- BREAKING: U.S. EIA reports injection of 26 Bcf into storage for week ending July 24, slightly above expectations
- U.S. pipeline supply to Mexico reached record highs in July
August natural gas futures climbed higher for a second consecutive day as storage capacity concerns eased and traders adjusted positions ahead of the September contract becoming the front month on Thursday.
The August Nymex contract settled at $1.854/MMBtu, up 5.4 cents day/day. After the close, the August contract rolled off the board. September climbed 6.6 cents to $1.930.
NGI’s Spot Gas National Avg. was flat at $1.790.
With intense summer heat and cooling demand strong in the covered week, major polls pointed to an injection in the 20s Bcf for the Energy Information Administration’s (EIA) next storage report. The report, to be released Thursday, covers the week ending July 24.
A Bloomberg survey showed a median prediction of 23 Bcf based on estimates ranging from 18 Bcf to 30 Bcf. A Wall Street Journal poll found a low estimate of 18 Bcf and a high of 33 Bcf, with an average of 25 Bcf. NGI predicted a build of 24 Bcf.
The forecasts compared with the 56 Bcf build for the same week a year earlier and the five-year average injection of 33 Bcf, according to EIA.
The averages of injection forecasts, if proven accurate, would mark the lowest weekly figure this summer and the lowest in a five-week string of sub-100 Bcf additions to gas stockpiles. The EIA reported an injection of 37 Bcf for the week ending July 17 and a build of 45 Bcf for the week ending July 10.
Energy Aspects issued a preliminary estimate for an 18 Bcf injection for the period. The firm estimated a 3.8 Bcf/d week/week increase in power burn. “Gas burn bumped against our cap of 48.0 Bcf/d on several days” during the covered week amid “intense heat” in the Northeast, it said. “The falling injection rate comes despite a sharp increase in Lower 48 production, of 0.8 Bcf/d week/week.”
Analysts said an even lower result for the latest covered week would suggest that robust cooling demand in July would help ward off containment challenges in the fall, though a resurgence of the coronavirus pandemic and continued lackluster liquefied natural gas (LNG) demand complicate the outlook.
“With nearly four months of injections still to go, supplies remain on track to be near 4 Tcf by the end of the refill season,” NatGasWeather said Wednesday. Up to this week’s report, at least, “supply continues to run greater than demand under normal weather conditions. This again shows further declines in production or increases in exports and demand are going to be needed to tighten the supply/demand balance enough to reduce hefty surpluses.”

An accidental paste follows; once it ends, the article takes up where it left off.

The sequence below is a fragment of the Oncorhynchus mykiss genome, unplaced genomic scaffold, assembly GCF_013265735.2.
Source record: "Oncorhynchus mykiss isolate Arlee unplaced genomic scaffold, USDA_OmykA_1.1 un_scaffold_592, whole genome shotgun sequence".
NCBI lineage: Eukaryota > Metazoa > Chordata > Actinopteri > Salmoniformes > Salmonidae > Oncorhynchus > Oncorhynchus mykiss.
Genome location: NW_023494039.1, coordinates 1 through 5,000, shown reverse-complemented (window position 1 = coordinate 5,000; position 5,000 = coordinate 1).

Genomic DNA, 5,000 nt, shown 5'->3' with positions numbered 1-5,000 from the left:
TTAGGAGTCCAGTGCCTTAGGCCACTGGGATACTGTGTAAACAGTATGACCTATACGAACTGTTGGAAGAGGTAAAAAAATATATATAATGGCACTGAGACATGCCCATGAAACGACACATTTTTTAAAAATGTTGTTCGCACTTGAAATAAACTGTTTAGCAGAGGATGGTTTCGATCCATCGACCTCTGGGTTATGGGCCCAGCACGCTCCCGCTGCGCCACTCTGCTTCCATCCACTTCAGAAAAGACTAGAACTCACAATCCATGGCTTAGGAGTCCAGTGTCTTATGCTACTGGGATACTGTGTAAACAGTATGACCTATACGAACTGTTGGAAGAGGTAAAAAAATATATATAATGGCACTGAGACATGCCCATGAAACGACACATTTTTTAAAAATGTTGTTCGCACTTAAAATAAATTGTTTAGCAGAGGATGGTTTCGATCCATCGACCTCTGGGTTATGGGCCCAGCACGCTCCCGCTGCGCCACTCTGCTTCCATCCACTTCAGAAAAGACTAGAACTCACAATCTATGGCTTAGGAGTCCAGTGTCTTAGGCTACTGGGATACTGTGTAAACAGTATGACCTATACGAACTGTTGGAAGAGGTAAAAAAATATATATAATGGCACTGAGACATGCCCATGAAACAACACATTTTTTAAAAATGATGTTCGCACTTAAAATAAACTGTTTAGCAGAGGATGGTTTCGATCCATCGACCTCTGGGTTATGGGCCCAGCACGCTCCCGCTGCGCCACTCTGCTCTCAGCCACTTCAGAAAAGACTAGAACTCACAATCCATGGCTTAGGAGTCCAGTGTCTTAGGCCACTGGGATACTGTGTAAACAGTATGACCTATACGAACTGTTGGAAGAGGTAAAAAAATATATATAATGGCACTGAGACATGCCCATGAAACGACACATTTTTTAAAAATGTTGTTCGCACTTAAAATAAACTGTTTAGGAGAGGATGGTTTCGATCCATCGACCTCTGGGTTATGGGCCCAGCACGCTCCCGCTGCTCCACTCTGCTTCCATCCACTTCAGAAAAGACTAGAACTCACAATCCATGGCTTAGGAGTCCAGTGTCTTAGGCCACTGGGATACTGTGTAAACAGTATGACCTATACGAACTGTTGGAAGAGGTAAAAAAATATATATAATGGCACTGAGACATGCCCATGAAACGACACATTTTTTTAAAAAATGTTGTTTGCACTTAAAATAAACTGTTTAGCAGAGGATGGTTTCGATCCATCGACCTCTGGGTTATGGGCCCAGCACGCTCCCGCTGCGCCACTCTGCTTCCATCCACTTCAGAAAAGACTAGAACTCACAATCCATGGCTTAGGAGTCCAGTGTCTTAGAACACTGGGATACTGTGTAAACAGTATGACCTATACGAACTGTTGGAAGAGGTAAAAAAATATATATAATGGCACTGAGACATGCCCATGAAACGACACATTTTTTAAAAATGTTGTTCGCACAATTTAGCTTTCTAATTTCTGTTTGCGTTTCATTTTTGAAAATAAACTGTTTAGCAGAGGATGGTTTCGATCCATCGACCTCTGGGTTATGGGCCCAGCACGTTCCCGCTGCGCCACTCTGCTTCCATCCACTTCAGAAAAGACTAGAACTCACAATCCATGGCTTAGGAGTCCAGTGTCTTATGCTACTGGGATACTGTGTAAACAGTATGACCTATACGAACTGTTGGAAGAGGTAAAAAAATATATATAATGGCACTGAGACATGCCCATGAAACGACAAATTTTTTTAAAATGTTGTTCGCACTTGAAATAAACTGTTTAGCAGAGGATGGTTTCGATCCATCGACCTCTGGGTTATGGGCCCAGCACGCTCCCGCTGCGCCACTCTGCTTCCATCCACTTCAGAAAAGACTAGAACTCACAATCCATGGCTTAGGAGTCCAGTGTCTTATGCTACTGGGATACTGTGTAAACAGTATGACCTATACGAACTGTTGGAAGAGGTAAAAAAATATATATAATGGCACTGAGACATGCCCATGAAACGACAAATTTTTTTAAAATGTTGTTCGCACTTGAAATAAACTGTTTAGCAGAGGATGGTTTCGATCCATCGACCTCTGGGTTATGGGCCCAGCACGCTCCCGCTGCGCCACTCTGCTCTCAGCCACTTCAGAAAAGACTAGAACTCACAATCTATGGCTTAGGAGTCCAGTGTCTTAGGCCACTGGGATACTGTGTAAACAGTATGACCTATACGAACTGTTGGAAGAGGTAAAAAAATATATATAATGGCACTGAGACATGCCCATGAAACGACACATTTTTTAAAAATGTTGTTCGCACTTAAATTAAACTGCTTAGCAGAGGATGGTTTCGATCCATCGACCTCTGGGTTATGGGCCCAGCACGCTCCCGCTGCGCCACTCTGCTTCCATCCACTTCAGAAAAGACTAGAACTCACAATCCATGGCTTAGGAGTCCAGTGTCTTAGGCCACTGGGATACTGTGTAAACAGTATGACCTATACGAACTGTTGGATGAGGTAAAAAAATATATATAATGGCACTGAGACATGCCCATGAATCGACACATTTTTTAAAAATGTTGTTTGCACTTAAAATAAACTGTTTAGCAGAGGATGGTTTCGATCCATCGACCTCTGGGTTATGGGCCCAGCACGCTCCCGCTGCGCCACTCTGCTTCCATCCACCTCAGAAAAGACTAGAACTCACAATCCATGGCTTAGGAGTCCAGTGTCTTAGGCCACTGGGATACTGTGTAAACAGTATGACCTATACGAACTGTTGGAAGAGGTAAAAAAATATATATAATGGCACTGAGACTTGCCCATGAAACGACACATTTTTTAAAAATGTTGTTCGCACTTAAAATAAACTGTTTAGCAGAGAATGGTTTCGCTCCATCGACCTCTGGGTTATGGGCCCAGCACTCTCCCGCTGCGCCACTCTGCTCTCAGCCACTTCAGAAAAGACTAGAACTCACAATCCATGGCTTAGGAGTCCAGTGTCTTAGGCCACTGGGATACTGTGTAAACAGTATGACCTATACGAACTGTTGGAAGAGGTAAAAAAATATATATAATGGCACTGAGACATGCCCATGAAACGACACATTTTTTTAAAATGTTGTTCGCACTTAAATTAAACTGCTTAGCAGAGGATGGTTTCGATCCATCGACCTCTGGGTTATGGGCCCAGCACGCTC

Heading into August, Bespoke Weather Services said Wednesday’s forecasts trended cooler, as they had the previous day, lowering gas-weighted degree day expectations for next week and “showing a less favorable pattern for notable heat” in the following week.
“Cooler weather next week makes sense given the rise in global angular momentum, marking the atmosphere’s move away from the hotter La Nina base state,” the forecaster said. “Our view is that this is temporary, and above-normal temperatures can regain the upper hand into the middle third of August, which may still work out, but for now, models are less adamant about this.”
Heat-driven demand through the summer is critical for gas prices because, with coronavirus cases on the rise domestically and abroad, economic softness persists, clouding near-term commercial and industrial energy demand outlooks. By extension, LNG export activity remains light relative to pre-pandemic levels, including to key U.S. export destinations in Europe and Asia.
But one bright spot on the export front has emerged this summer. As Genscape Inc. noted this week, U.S. pipeline supply to Mexico reached highs during the July 20-24 period. The United States exported nearly 6.4 Bcf/d to Mexico, the firm said, marking the strongest five-day period on record.
“North American natural gas markets have been upended this year by a multitude of events, chief among them the plunge in crude oil prices and a dramatic drop in LNG exports,” RBN Energy LLC analyst Jason Ferguson said. However, “things are looking up” in Mexico.
“Total exports across the border have reached new highs this month, with just-completed infrastructure in Mexico assisting in the jump. Perhaps things are getting back to normal, at least in this small corner of the energy markets.”
Spot prices varied across the Lower 48, with big advancers earlier in the week in parts of both the East and West giving back some of their gains, along with relatively modest increases in the Midwest and Texas.
Demand has been strong amid intense heat in parts of the East and in California, notably including at SoCal Citygate, where prices had surged Tuesday and reached their highest level since February, according to Genscape. The National Weather Service forecasts highs in the 90s for much of southern California the rest of this week.
Meanwhile, Potential Tropical Cyclone Nine in the Atlantic was projected to evolve into Tropical Storm Isaias late Wednesday or early Thursday on a path that would take it near Puerto Rico and Cuba before reaching the Florida Straits as soon as Friday, according to the National Hurricane Center.
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